UK: Income tax
25 March 2014
Posted by: Author: Chartered Accounts Ireland
Author: Chartered Accounts Ireland
The personal allowance for 2015-16 is to increase to £10,500 from £10,000 with the basic rate limit set at £31,785 for that tax year. However the Chancellor also proposes to consult on how best to limit the availability of the personal allowance to those whose centre of vital interests is in the UK.
Legislation will be introduced in Finance Bill 2014 to reduce the starting rate for savings income from 10% per cent to nil, and to increase the maximum amount of an individual’s savings income that can qualify for this starting rate from £2,880 in 2014-15 to £5,000 for 2015-16. Secondary legislation will also ensure that savers who are not liable to pay income tax on their savings income can register to receive interest payments from their bank or building society without tax being deducted.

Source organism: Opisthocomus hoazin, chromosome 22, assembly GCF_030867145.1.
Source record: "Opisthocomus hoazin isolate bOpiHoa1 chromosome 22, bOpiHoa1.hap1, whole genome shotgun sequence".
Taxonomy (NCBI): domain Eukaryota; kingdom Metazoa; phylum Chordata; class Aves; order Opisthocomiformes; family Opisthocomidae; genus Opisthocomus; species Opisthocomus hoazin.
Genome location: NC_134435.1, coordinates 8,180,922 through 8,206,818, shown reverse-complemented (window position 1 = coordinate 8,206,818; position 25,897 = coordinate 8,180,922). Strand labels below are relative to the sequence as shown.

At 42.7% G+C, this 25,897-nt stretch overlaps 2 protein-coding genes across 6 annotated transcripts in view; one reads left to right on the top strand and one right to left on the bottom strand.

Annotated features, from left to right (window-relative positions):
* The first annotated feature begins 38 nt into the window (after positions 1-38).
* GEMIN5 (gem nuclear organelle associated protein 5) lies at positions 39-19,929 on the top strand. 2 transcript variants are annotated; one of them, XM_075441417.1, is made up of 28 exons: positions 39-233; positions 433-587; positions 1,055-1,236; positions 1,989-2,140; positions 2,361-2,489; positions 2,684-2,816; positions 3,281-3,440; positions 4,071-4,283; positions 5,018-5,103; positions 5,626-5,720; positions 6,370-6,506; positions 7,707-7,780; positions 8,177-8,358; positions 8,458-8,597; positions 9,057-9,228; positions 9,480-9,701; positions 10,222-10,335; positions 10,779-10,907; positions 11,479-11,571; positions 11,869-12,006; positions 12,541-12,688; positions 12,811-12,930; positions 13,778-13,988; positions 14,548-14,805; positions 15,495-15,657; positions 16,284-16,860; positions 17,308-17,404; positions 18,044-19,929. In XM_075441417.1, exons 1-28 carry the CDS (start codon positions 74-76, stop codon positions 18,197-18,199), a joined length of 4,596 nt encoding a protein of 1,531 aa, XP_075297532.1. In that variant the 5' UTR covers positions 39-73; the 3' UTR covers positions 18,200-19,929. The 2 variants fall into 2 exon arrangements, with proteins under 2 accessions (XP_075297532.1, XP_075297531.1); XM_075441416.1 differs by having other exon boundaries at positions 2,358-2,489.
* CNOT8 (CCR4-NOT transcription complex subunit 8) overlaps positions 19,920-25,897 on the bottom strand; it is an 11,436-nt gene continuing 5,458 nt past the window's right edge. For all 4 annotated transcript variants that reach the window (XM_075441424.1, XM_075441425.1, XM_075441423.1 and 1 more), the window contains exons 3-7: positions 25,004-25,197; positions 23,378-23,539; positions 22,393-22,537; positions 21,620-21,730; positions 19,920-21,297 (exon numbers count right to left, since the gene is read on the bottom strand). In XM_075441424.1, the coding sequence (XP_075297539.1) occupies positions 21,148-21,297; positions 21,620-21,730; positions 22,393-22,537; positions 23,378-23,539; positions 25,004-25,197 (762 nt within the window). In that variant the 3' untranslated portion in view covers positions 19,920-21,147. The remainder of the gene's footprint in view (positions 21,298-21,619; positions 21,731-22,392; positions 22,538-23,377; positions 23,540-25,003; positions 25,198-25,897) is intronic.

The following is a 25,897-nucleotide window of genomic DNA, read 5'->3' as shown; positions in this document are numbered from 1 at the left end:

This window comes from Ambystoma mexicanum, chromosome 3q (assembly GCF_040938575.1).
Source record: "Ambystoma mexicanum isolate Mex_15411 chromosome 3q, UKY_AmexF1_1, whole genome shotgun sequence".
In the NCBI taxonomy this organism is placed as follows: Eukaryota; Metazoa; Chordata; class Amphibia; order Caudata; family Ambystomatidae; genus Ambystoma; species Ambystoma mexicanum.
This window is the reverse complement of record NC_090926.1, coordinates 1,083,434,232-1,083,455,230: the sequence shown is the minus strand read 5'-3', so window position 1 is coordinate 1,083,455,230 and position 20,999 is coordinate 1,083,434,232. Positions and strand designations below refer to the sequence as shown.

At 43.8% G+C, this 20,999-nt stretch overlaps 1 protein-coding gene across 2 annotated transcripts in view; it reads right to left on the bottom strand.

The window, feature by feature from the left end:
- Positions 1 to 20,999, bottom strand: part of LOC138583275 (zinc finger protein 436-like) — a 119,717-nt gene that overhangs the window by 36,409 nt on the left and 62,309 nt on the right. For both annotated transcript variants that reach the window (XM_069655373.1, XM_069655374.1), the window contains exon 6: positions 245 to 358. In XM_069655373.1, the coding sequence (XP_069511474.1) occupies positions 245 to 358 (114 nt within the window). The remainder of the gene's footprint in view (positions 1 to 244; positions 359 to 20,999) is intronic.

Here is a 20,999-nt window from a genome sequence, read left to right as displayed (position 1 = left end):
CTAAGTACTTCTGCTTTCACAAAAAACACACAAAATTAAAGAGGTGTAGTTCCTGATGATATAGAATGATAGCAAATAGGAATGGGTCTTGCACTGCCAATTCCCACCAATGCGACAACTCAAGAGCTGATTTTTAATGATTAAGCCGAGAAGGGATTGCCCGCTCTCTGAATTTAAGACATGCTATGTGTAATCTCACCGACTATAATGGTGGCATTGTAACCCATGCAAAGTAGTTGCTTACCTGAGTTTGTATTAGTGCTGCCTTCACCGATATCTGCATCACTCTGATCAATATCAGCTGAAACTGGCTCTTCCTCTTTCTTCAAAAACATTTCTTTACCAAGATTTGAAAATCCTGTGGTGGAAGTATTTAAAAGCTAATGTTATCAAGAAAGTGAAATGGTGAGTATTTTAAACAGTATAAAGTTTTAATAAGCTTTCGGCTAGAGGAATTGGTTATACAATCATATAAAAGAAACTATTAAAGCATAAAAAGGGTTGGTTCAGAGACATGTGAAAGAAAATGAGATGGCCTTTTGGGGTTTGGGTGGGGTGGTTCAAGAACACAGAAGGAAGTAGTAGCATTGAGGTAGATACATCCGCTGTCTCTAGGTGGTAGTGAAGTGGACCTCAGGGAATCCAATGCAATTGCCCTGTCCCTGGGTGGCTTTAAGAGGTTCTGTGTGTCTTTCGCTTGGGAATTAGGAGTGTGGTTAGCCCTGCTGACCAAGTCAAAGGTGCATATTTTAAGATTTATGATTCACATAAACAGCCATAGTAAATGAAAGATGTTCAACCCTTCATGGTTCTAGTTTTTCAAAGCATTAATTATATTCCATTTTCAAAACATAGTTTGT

As announced in Autumn Statement 2013, Finance Bill 2014 will contain legislation allowing a spouse or civil partner to apply to transfer £1,050 of their personal allowance to their spouse or civil partner. The spouse or civil partner will receive the transferable allowance as a reduction to their income tax liability at the basic rate of tax. To be eligible to make or receive the transfer, neither party must be liable to income tax at the higher or additional rate. From 2016-17, the transferable amount will be 10% of the personal allowance for those born after 5 April 1938.
From 6 April 2014, the individual limits under Share Incentive Plans will be increased to £3,600 on the ‘free’ shares companies can award to employees and to £1,800 on the ‘partnership’ shares employees can purchase.
Draft guidance will be published later this week on the Social Investment Tax Relief which will be available from 6 April 2014. This intends to introduce a range of income and capital gains tax reliefs as incentives for investment by individuals in qualifying social enterprises. Income tax relief will be available at 30% of the amount invested.
This article first appeared on charteredaccountants.ie.